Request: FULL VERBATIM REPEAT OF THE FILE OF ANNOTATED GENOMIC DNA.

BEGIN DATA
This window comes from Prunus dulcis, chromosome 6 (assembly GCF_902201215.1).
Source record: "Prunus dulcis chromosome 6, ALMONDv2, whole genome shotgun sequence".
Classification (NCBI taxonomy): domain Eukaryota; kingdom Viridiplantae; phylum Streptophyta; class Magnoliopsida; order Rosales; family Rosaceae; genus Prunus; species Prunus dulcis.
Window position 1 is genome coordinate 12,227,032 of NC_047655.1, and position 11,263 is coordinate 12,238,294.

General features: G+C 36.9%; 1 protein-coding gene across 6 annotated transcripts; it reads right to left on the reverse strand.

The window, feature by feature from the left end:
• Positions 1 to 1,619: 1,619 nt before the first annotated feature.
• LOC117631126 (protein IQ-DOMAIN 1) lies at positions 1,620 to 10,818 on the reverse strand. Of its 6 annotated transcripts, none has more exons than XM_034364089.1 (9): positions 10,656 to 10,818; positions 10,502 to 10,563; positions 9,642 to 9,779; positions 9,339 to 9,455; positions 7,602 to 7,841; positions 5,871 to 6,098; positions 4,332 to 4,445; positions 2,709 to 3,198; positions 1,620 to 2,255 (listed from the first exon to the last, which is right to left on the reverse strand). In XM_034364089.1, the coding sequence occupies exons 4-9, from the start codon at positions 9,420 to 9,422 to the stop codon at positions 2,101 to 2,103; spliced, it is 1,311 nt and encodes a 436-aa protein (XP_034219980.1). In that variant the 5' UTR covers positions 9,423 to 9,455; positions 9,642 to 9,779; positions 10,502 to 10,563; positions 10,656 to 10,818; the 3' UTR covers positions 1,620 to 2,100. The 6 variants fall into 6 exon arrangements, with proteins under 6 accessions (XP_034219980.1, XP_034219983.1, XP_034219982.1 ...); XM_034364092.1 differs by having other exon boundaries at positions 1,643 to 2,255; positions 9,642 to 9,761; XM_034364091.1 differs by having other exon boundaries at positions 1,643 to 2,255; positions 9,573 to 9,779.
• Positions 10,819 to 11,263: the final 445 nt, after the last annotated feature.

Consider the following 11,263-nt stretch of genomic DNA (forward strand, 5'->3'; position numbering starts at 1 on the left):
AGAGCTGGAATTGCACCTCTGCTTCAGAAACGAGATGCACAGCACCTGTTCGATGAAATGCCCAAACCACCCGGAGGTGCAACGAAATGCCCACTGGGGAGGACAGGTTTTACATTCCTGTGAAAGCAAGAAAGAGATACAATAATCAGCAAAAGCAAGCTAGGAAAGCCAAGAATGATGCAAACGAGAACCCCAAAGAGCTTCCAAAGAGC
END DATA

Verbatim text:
This window comes from Prunus dulcis, chromosome 6 (assembly GCF_902201215.1).
Source record: "Prunus dulcis chromosome 6, ALMONDv2, whole genome shotgun sequence".
Classification (NCBI taxonomy): domain Eukaryota; kingdom Viridiplantae; phylum Streptophyta; class Magnoliopsida; order Rosales; family Rosaceae; genus Prunus; species Prunus dulcis.
Window position 1 is genome coordinate 12,227,032 of NC_047655.1, and position 11,263 is coordinate 12,238,294.

General features: G+C 36.9%; 1 protein-coding gene across 6 annotated transcripts; it reads right to left on the reverse strand.

The window, feature by feature from the left end:
• Positions 1 to 1,619: 1,619 nt before the first annotated feature.
• LOC117631126 (protein IQ-DOMAIN 1) lies at positions 1,620 to 10,818 on the reverse strand. Of its 6 annotated transcripts, none has more exons than XM_034364089.1 (9): positions 10,656 to 10,818; positions 10,502 to 10,563; positions 9,642 to 9,779; positions 9,339 to 9,455; positions 7,602 to 7,841; positions 5,871 to 6,098; positions 4,332 to 4,445; positions 2,709 to 3,198; positions 1,620 to 2,255 (listed from the first exon to the last, which is right to left on the reverse strand). In XM_034364089.1, the coding sequence occupies exons 4-9, from the start codon at positions 9,420 to 9,422 to the stop codon at positions 2,101 to 2,103; spliced, it is 1,311 nt and encodes a 436-aa protein (XP_034219980.1). In that variant the 5' UTR covers positions 9,423 to 9,455; positions 9,642 to 9,779; positions 10,502 to 10,563; positions 10,656 to 10,818; the 3' UTR covers positions 1,620 to 2,100. The 6 variants fall into 6 exon arrangements, with proteins under 6 accessions (XP_034219980.1, XP_034219983.1, XP_034219982.1 ...); XM_034364092.1 differs by having other exon boundaries at positions 1,643 to 2,255; positions 9,642 to 9,761; XM_034364091.1 differs by having other exon boundaries at positions 1,643 to 2,255; positions 9,573 to 9,779.
• Positions 10,819 to 11,263: the final 445 nt, after the last annotated feature.

Consider the following 11,263-nt stretch of genomic DNA (forward strand, 5'->3'; position numbering starts at 1 on the left):
AGAGCTGGAATTGCACCTCTGCTTCAGAAACGAGATGCACAGCACCTGTTCGATGAAATGCCCAAACCACCCGGAGGTGCAACGAAATGCCCACTGGGGAGGACAGGTTTTACATTCCTGTGAAAGCAAGAAAGAGATACAATAATCAGCAAAAGCAAGCTAGGAAAGCCAAGAATGATGCAAACGAGAACCCCAAAGAGCTTCCAAAGAGC